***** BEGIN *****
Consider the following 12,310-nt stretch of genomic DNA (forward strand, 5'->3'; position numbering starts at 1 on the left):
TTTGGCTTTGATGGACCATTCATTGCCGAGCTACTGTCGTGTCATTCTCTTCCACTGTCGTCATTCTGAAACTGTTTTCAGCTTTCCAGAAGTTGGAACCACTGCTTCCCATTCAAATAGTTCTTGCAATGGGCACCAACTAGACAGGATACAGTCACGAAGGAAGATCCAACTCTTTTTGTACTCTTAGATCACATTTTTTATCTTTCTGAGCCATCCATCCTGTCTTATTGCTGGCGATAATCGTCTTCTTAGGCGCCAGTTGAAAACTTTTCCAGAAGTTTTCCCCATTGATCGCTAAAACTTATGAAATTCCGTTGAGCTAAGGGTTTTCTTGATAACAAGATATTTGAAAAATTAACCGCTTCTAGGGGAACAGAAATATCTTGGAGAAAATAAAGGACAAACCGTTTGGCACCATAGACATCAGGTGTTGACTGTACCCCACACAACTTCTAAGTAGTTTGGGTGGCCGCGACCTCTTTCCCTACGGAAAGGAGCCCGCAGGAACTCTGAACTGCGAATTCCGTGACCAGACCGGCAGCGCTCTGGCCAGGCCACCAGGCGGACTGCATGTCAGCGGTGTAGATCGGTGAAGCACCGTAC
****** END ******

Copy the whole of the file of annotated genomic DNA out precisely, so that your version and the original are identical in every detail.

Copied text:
Consider the following 12,310-nt stretch of genomic DNA (forward strand, 5'->3'; position numbering starts at 1 on the left):
TTTGGCTTTGATGGACCATTCATTGCCGAGCTACTGTCGTGTCATTCTCTTCCACTGTCGTCATTCTGAAACTGTTTTCAGCTTTCCAGAAGTTGGAACCACTGCTTCCCATTCAAATAGTTCTTGCAATGGGCACCAACTAGACAGGATACAGTCACGAAGGAAGATCCAACTCTTTTTGTACTCTTAGATCACATTTTTTATCTTTCTGAGCCATCCATCCTGTCTTATTGCTGGCGATAATCGTCTTCTTAGGCGCCAGTTGAAAACTTTTCCAGAAGTTTTCCCCATTGATCGCTAAAACTTATGAAATTCCGTTGAGCTAAGGGTTTTCTTGATAACAAGATATTTGAAAAATTAACCGCTTCTAGGGGAACAGAAATATCTTGGAGAAAATAAAGGACAAACCGTTTGGCACCATAGACATCAGGTGTTGACTGTACCCCACACAACTTCTAAGTAGTTTGGGTGGCCGCGACCTCTTTCCCTACGGAAAGGAGCCCGCAGGAACTCTGAACTGCGAATTCCGTGACCAGACCGGCAGCGCTCTGGCCAGGCCACCAGGCGGACTGCATGTCAGCGGTGTAGATCGGTGAAGCACCGTAC